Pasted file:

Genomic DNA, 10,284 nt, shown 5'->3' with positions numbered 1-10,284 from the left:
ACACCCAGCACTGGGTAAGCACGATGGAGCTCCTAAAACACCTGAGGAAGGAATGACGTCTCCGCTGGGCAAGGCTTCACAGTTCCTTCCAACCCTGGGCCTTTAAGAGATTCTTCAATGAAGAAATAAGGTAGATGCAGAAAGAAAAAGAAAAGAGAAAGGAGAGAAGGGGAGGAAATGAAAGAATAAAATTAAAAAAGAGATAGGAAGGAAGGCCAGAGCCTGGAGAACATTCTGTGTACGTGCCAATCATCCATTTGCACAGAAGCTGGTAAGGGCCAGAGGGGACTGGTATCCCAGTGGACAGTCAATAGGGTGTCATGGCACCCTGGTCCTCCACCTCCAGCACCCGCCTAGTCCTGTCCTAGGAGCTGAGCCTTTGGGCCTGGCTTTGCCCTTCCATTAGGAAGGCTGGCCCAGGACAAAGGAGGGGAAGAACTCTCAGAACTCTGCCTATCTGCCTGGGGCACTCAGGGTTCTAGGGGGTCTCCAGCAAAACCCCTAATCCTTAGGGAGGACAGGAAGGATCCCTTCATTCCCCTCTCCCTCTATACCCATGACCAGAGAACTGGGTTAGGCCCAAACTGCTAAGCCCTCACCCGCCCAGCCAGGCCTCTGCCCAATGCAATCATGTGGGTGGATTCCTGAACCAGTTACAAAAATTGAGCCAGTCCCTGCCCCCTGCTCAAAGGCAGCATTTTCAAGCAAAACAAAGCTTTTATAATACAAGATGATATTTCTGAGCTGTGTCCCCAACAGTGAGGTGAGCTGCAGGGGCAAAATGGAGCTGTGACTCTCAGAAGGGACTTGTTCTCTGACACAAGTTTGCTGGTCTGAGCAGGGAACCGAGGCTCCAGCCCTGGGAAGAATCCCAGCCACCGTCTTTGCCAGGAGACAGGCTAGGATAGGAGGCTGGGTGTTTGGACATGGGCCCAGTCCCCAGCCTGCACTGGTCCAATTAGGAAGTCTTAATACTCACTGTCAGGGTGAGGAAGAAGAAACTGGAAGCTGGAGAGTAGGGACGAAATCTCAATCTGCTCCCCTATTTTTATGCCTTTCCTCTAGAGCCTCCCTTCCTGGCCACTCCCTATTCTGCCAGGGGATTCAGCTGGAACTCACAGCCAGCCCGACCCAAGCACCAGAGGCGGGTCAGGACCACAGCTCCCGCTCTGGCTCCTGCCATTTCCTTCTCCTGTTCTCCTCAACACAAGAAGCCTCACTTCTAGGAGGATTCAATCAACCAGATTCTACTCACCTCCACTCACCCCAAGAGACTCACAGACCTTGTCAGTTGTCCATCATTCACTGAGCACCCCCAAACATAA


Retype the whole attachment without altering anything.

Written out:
Genomic DNA, 10,284 nt, shown 5'->3' with positions numbered 1-10,284 from the left:
ACACCCAGCACTGGGTAAGCACGATGGAGCTCCTAAAACACCTGAGGAAGGAATGACGTCTCCGCTGGGCAAGGCTTCACAGTTCCTTCCAACCCTGGGCCTTTAAGAGATTCTTCAATGAAGAAATAAGGTAGATGCAGAAAGAAAAAGAAAAGAGAAAGGAGAGAAGGGGAGGAAATGAAAGAATAAAATTAAAAAAGAGATAGGAAGGAAGGCCAGAGCCTGGAGAACATTCTGTGTACGTGCCAATCATCCATTTGCACAGAAGCTGGTAAGGGCCAGAGGGGACTGGTATCCCAGTGGACAGTCAATAGGGTGTCATGGCACCCTGGTCCTCCACCTCCAGCACCCGCCTAGTCCTGTCCTAGGAGCTGAGCCTTTGGGCCTGGCTTTGCCCTTCCATTAGGAAGGCTGGCCCAGGACAAAGGAGGGGAAGAACTCTCAGAACTCTGCCTATCTGCCTGGGGCACTCAGGGTTCTAGGGGGTCTCCAGCAAAACCCCTAATCCTTAGGGAGGACAGGAAGGATCCCTTCATTCCCCTCTCCCTCTATACCCATGACCAGAGAACTGGGTTAGGCCCAAACTGCTAAGCCCTCACCCGCCCAGCCAGGCCTCTGCCCAATGCAATCATGTGGGTGGATTCCTGAACCAGTTACAAAAATTGAGCCAGTCCCTGCCCCCTGCTCAAAGGCAGCATTTTCAAGCAAAACAAAGCTTTTATAATACAAGATGATATTTCTGAGCTGTGTCCCCAACAGTGAGGTGAGCTGCAGGGGCAAAATGGAGCTGTGACTCTCAGAAGGGACTTGTTCTCTGACACAAGTTTGCTGGTCTGAGCAGGGAACCGAGGCTCCAGCCCTGGGAAGAATCCCAGCCACCGTCTTTGCCAGGAGACAGGCTAGGATAGGAGGCTGGGTGTTTGGACATGGGCCCAGTCCCCAGCCTGCACTGGTCCAATTAGGAAGTCTTAATACTCACTGTCAGGGTGAGGAAGAAGAAACTGGAAGCTGGAGAGTAGGGACGAAATCTCAATCTGCTCCCCTATTTTTATGCCTTTCCTCTAGAGCCTCCCTTCCTGGCCACTCCCTATTCTGCCAGGGGATTCAGCTGGAACTCACAGCCAGCCCGACCCAAGCACCAGAGGCGGGTCAGGACCACAGCTCCCGCTCTGGCTCCTGCCATTTCCTTCTCCTGTTCTCCTCAACACAAGAAGCCTCACTTCTAGGAGGATTCAATCAACCAGATTCTACTCACCTCCACTCACCCCAAGAGACTCACAGACCTTGTCAGTTGTCCATCATTCACTGAGCACCCCCAAACATAA